US Food Banks Struggle To Feed Hungry Amid “Perfect Storm” Of Food Inflation

By Tyler Durden

America’s largest food bank struggles to feed people amid a perfect storm of surging food prices and supply chain woes.

Katie Fitzgerald, COO of Feeding America, a nonprofit organization that operates more than 200 food banks across the country, told AP News that her network of food banks is already stretched thin due to the unprecedented demand spurred by the virus pandemic downturn in the economy last year. She warned that it has become more difficult for her organization to absorb food inflation, resulting in fewer families being fed this holiday season.

Supply chain disruptions, lower inventory, higher transportation and fuel costs, and labor shortages make matters worse for food banks that millions of people rely on. She said her organization has already swapped out smaller-sized food products or entirely substituted some to stretch the dollar further.

Fitzgerald said soaring food inflation is an “insult to injury” for families who depend on food banks.

Michael Altfest, the San Francisco Bay Area director, the Alameda County Community Food Bank in Oakland, said the food bank spends an additional $60K on food per month and is spending $1 million a month to distribute 4.5 million pounds of food.

Altfest said in pre-COVID times the food bank was spending a quarter of the money to distribute 2.5 million pounds of food. He pointed out prices for canned green beans and peaches are up 9%, canned tuna and frozen tilapia up more than 6%, 5-pound frozen chickens rose 13%, and oatmeal jumped 17%.

New people are showing up every week at the Shiloh Mercy House food pantry in east Oakland despite President Biden promoting his economic success and “build back better” plan.

Soaring food inflation is hurting families: “And a lot of people are just saying they can’t afford food,” Jason Bautista, the charity’s event manager, said.

This comes as consumer prices on Wednesday rose to their highest level in decades. Prices for meats, poultry, fish, and eggs rose 11.9%, with the sub-index for beef increasing 20.1% and the index for pork rising 14.1%, its most significant 12-month increase since the period ending December 1990.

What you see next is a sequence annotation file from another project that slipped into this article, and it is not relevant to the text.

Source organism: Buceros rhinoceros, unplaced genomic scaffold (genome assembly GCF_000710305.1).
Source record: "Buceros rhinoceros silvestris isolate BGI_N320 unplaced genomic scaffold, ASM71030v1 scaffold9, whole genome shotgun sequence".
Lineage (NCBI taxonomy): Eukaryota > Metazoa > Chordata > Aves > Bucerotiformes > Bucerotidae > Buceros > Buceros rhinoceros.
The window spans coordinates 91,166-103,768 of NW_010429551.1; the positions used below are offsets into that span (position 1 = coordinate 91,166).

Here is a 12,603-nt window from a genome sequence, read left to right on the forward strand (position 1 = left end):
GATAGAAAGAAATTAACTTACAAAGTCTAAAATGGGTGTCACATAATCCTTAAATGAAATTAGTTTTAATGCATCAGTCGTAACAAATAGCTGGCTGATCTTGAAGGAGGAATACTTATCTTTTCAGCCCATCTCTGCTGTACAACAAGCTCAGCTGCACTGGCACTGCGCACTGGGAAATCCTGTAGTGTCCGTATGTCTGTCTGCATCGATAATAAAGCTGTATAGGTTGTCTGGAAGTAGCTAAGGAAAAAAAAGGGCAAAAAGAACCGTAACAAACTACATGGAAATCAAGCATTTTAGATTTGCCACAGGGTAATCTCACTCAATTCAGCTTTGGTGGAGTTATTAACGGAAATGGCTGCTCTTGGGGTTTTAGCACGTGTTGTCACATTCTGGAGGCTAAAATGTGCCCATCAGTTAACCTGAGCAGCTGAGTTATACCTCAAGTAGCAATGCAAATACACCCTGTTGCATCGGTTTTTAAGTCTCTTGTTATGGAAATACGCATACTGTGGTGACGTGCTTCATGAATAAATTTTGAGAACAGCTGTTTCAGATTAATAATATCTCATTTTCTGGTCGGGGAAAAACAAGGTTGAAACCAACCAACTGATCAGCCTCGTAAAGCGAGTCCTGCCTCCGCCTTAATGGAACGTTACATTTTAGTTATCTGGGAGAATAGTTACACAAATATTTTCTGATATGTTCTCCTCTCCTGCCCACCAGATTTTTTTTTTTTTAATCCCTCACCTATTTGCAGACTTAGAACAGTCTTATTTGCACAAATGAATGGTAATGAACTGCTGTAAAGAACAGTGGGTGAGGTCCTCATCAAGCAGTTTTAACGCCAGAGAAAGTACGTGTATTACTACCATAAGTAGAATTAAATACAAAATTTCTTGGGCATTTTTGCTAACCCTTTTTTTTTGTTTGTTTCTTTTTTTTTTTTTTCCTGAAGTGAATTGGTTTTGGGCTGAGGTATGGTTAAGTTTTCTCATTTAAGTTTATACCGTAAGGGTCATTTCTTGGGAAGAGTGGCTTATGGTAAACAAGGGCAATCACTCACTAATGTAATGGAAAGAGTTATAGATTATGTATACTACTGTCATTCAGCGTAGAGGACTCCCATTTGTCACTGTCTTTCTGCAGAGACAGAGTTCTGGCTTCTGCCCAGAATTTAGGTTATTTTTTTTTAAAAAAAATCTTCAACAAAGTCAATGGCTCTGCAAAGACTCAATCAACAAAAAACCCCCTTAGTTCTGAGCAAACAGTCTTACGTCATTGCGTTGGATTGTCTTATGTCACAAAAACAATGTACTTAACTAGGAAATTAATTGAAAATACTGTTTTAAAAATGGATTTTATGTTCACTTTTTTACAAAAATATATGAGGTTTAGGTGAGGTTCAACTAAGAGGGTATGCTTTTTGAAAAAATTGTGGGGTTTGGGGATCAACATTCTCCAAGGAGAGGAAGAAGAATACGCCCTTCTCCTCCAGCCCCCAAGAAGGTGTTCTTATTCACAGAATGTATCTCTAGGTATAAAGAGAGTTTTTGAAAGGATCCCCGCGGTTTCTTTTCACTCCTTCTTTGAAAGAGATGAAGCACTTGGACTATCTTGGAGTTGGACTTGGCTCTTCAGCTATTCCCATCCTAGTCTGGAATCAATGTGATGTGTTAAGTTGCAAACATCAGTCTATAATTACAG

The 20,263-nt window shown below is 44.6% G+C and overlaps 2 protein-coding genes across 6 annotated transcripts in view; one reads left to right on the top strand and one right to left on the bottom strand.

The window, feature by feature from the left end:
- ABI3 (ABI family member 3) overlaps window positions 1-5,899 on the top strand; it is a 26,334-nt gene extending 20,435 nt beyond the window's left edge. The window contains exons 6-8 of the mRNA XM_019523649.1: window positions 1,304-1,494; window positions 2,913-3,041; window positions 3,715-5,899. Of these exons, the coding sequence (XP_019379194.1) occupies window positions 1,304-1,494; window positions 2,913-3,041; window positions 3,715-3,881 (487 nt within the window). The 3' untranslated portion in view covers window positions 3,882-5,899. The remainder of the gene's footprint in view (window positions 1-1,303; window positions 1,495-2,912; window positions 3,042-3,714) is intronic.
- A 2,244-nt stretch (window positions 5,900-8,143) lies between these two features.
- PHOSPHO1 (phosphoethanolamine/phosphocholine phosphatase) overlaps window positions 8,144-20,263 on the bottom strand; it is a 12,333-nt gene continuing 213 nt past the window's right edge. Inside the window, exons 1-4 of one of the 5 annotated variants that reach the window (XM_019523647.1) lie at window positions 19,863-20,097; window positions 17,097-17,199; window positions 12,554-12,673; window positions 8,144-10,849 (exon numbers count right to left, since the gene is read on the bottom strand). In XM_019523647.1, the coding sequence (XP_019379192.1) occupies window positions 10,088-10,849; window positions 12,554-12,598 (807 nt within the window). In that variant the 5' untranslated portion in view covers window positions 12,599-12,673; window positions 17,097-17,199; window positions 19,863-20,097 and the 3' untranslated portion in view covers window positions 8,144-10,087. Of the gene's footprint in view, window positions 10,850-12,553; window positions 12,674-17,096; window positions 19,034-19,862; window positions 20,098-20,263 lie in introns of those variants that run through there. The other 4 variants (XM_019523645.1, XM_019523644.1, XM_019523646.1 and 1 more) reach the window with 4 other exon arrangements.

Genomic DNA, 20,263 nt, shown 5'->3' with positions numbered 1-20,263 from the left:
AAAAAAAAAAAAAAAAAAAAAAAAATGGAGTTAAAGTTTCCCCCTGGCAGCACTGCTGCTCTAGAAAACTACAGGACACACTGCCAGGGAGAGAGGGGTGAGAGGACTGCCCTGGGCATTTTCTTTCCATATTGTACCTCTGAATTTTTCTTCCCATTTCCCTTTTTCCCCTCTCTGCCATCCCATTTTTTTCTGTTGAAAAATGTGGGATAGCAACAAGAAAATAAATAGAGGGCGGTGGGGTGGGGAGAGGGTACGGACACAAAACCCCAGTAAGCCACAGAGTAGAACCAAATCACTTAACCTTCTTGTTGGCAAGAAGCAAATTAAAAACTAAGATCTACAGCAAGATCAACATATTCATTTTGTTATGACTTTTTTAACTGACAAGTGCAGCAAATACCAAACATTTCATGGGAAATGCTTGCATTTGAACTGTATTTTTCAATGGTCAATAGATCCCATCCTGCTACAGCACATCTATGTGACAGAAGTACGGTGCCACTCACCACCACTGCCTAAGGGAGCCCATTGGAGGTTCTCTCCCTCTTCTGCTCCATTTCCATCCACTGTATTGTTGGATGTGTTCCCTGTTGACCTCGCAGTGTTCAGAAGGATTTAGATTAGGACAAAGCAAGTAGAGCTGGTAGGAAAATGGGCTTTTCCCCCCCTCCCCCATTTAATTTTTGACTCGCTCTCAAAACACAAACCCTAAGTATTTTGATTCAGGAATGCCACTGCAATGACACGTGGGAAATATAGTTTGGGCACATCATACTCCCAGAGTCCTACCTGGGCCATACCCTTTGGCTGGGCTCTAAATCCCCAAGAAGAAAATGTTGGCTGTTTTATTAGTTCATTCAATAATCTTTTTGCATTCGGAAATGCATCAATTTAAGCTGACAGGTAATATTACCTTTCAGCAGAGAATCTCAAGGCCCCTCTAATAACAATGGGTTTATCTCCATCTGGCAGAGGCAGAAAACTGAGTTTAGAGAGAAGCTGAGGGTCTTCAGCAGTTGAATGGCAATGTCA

Oakland resident Sonia Lujan-Perez, 45, pays $2,200 in monthly rent and has no money left to feed her family. She frequents local food banks because food prices have skyrocketed over the past year.

Lujan-Perez said the food bank “is wonderful for me because I will save a lot of money.” This Christmas would be “rough” for her two children because she won’t afford gifts.

Biden’s next political nightmare has already arrived: food inflation. Real wage gains are being wiped out as the cost of everything soars. The souring mood for the president is showing up in polling data.

The Biden administration attempted to counter rising food inflation for the working poor by announcing an increase in the Supplemental Nutrition Assistance Program, or SNAP, to more than 40 million beneficiaries in August. This means the average monthly benefit increased more than $36 per person, but even that has failed to satisfy the stomachs of millions of hangry Americans.

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There’s also another problem. Bryan Nichols, vice president of sales for Transnational Foods, which delivers to 100 food banks associated with Feeding America, said sourcing canned food from Asia has become more complex as shortages due to port congestion have materialized. He also said importing canned food from overseas has become incredibly expensive because shipping containers rates have gone from “$4,000 to $18,000” in less than a year.

In Southern Colorado, Care and Share Food Bank’s CEO Lynne Telford explains the cost of food products is going through the roof.

Telford said, “the cost for a truckload of peanut butter —40,000 pounds has soared 80% from June 2019 to $51,000 in August. Mac and cheese is up 19% from a year ago, and the wholesale cost of ground beef has increased 5% in three months.”

She said her organization is spending more money to make up for the lack of donations, and her other fear is that there won’t be enough food for the holidays.

“The other thing is that we’re not getting enough holiday food, like stuffing and cranberry sauce. So we have to supplement with other kinds of food, which you know, makes us sad,” said Telford, whose food bank fed more than 200,000 people last year.

The data from food banks underscores what many poor working Americans already know. Some of the highest inflation in decades is crushing their budgets as they can barely afford to survive. Such pain in the wallet is making them hangry, coming off a demoralizing pandemic, threatening Biden and the Democrats ahead of midterms next year.

Source: ZeroHedge

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